• Platform: Chevy Equinox
  • Architecture: Post Transmission Parallel hybrid
  • Specifications:
    • 70 kW 3-phase induction motor n 17 Ah
    • 300 V lead Lithium Ion battery pack
    • 1.3 l Fiat common rail turbo Diesel
    • Bio-Diesel with hydrogen assisted combustion
  • History: donated to Penn State by General Motors for the 2005-2008 Challenge X Design Competition

Below are several key components of our vehicle manufactured by Penn State students. Penn State takes team engineering very seriously. The PSUAVT Team is divided up into six different teams that specialize in one of six areas of the vehicle. These six areas are Controls, Electrical, Engine, Fuels, Integration, and Lightweighting. When deciding on adding or changing new components to the vehicle, the teams collaborate with each other to determine the best procedure and modification for the task. This ensures that the team produces a fully integrated vehicle that performs up to production standards. Once a decision is made, the team in charge of the project gets to work installing/modifying the system. Our teams work around-the-clock making sure that the component is installed safely and correctly. This leaves our maximum turn around time to be under 5 days for a new system, and 2 days for an existing system. After the component has been installed, the next task is to test and refine the installed system. To do so, that system enters a 5-day freeze that allows PSU engineers to find all the bugs, verify the interaction with other systems, and make sure that the system is operating safely. After the freeze phase, the team in charge has 10 days to refine the system to increase it’s efficiency and effectiveness. Using this process for all the tasks on the vehicle, the PSUAVT Team produces top quality vehicles ready for the road to the future.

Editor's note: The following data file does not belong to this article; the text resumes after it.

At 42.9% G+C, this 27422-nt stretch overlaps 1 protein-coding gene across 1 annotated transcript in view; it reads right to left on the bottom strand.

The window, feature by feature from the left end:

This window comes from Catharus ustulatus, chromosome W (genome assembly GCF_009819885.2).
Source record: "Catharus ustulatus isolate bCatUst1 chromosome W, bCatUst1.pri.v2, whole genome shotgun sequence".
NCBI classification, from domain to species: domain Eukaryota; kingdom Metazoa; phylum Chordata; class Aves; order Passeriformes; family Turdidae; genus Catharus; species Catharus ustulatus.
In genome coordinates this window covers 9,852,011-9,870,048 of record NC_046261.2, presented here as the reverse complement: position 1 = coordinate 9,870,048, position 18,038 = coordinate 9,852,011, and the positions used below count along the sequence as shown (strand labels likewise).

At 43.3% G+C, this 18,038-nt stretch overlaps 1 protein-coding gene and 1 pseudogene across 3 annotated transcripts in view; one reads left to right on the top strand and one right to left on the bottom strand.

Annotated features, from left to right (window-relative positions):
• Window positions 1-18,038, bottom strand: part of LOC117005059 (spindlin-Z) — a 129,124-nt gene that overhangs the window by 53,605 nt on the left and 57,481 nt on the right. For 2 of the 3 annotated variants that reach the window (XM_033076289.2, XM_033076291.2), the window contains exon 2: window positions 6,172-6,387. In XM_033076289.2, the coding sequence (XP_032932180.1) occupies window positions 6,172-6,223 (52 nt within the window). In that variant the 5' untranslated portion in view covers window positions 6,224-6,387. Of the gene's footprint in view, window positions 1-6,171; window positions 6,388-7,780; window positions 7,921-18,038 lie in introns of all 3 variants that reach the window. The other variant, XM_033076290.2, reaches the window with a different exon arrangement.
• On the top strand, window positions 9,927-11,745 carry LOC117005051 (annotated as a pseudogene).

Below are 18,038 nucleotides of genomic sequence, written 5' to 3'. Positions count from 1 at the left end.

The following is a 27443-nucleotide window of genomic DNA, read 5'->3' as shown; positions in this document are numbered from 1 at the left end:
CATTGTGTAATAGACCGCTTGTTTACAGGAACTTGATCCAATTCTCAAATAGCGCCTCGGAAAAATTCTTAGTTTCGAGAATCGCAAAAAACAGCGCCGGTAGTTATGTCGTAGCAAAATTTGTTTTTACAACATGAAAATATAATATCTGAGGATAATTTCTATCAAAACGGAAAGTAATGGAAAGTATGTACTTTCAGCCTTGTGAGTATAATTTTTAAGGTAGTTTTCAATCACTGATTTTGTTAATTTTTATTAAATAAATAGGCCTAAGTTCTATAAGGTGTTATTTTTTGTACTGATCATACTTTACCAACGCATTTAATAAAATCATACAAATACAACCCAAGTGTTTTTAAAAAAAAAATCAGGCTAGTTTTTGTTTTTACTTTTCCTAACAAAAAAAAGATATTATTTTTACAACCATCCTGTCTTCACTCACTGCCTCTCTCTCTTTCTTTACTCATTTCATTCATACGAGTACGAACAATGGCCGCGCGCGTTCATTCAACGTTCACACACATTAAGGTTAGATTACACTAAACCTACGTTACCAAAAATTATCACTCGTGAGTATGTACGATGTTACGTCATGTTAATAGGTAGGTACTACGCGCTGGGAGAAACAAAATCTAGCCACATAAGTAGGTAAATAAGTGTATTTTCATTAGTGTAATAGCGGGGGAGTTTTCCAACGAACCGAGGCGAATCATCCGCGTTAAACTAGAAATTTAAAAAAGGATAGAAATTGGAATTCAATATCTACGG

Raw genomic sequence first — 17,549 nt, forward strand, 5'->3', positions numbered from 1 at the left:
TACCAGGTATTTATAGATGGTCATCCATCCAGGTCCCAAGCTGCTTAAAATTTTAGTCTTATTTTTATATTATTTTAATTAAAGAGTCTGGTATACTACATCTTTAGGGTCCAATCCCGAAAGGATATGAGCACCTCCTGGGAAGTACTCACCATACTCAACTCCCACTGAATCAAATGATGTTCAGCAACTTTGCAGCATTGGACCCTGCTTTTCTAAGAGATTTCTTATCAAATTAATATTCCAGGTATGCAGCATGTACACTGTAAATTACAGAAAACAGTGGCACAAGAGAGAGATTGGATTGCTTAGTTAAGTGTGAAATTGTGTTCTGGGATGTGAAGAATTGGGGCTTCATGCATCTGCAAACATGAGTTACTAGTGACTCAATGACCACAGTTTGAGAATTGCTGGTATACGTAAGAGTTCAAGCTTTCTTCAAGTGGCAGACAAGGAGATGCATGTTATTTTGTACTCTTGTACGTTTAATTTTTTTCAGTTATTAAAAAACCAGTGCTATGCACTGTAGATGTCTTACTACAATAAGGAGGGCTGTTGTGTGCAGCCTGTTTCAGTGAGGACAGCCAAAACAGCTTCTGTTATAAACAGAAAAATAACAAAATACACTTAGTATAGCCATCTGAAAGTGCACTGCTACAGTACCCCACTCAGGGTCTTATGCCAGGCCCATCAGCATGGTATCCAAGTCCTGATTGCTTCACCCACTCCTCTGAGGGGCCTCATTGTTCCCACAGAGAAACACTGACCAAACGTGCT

FutureTruck was a unique five-year engineering program that brought together the resources of industry, government, and academia in a cooperative effort to address important environmental and energy-related issues posed by the growing demand for sport utility vehicles (SUVs). FutureTruck was sponsored by the U.S. Department of Energy (DOE) Office of Energy Efficiency and Renewable Energy, Ford Motor Company, General Motors Company, and a variety of other sponsors and was managed by Argonne National Laboratory’s Center for Transportation Research. The FutureTruck competition challenged teams of students from 15 top North American universities to continue reengineering a conventional production vehicle into a lower-emissions vehicle with at least 25% higher fuel economy, without sacrificing the performance, utility, safety, and affordability consumers want. To meet these challenges, students employ cutting-edge automotive technologies, including advanced propulsion systems, lightweight materials, and alternative fuels, such as hydrogen, ethanol, and biodiesel. All of the teams in are implementing hybrid electric design strategies: an internal combustion engine with a battery and electric motor. Quoted from